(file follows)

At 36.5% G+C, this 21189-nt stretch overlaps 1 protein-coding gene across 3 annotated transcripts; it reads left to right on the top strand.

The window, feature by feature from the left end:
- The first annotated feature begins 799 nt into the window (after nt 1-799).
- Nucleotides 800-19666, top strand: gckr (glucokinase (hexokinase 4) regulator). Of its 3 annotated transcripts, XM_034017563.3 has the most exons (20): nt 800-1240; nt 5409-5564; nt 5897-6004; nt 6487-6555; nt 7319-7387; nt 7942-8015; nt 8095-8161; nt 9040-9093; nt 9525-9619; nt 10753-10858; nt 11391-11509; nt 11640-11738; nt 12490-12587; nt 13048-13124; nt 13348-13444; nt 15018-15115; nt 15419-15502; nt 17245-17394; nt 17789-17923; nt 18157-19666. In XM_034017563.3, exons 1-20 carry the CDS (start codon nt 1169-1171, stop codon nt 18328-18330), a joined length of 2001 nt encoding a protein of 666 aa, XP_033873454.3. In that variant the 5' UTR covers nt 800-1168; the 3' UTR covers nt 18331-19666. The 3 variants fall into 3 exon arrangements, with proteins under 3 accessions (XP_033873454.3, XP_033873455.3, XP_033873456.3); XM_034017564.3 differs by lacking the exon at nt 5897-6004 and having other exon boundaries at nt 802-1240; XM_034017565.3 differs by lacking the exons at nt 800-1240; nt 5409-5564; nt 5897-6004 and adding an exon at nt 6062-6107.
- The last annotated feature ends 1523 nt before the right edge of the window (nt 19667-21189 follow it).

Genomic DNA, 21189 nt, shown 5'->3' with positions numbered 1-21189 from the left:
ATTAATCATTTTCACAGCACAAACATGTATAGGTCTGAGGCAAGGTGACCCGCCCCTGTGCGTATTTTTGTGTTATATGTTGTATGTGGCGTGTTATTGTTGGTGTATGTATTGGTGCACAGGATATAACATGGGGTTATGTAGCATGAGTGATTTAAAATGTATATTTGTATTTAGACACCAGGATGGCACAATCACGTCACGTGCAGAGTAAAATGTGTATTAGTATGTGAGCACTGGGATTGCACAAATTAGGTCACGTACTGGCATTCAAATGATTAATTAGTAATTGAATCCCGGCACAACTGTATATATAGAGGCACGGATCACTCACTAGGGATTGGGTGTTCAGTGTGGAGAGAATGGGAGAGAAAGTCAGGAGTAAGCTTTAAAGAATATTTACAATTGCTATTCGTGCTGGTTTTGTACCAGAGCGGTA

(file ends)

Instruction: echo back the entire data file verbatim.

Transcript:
At 36.5% G+C, this 21189-nt stretch overlaps 1 protein-coding gene across 3 annotated transcripts; it reads left to right on the top strand.

The window, feature by feature from the left end:
- The first annotated feature begins 799 nt into the window (after nt 1-799).
- Nucleotides 800-19666, top strand: gckr (glucokinase (hexokinase 4) regulator). Of its 3 annotated transcripts, XM_034017563.3 has the most exons (20): nt 800-1240; nt 5409-5564; nt 5897-6004; nt 6487-6555; nt 7319-7387; nt 7942-8015; nt 8095-8161; nt 9040-9093; nt 9525-9619; nt 10753-10858; nt 11391-11509; nt 11640-11738; nt 12490-12587; nt 13048-13124; nt 13348-13444; nt 15018-15115; nt 15419-15502; nt 17245-17394; nt 17789-17923; nt 18157-19666. In XM_034017563.3, exons 1-20 carry the CDS (start codon nt 1169-1171, stop codon nt 18328-18330), a joined length of 2001 nt encoding a protein of 666 aa, XP_033873454.3. In that variant the 5' UTR covers nt 800-1168; the 3' UTR covers nt 18331-19666. The 3 variants fall into 3 exon arrangements, with proteins under 3 accessions (XP_033873454.3, XP_033873455.3, XP_033873456.3); XM_034017564.3 differs by lacking the exon at nt 5897-6004 and having other exon boundaries at nt 802-1240; XM_034017565.3 differs by lacking the exons at nt 800-1240; nt 5409-5564; nt 5897-6004 and adding an exon at nt 6062-6107.
- The last annotated feature ends 1523 nt before the right edge of the window (nt 19667-21189 follow it).

Genomic DNA, 21189 nt, shown 5'->3' with positions numbered 1-21189 from the left:
ATTAATCATTTTCACAGCACAAACATGTATAGGTCTGAGGCAAGGTGACCCGCCCCTGTGCGTATTTTTGTGTTATATGTTGTATGTGGCGTGTTATTGTTGGTGTATGTATTGGTGCACAGGATATAACATGGGGTTATGTAGCATGAGTGATTTAAAATGTATATTTGTATTTAGACACCAGGATGGCACAATCACGTCACGTGCAGAGTAAAATGTGTATTAGTATGTGAGCACTGGGATTGCACAAATTAGGTCACGTACTGGCATTCAAATGATTAATTAGTAATTGAATCCCGGCACAACTGTATATATAGAGGCACGGATCACTCACTAGGGATTGGGTGTTCAGTGTGGAGAGAATGGGAGAGAAAGTCAGGAGTAAGCTTTAAAGAATATTTACAATTGCTATTCGTGCTGGTTTTGTACCAGAGCGGTA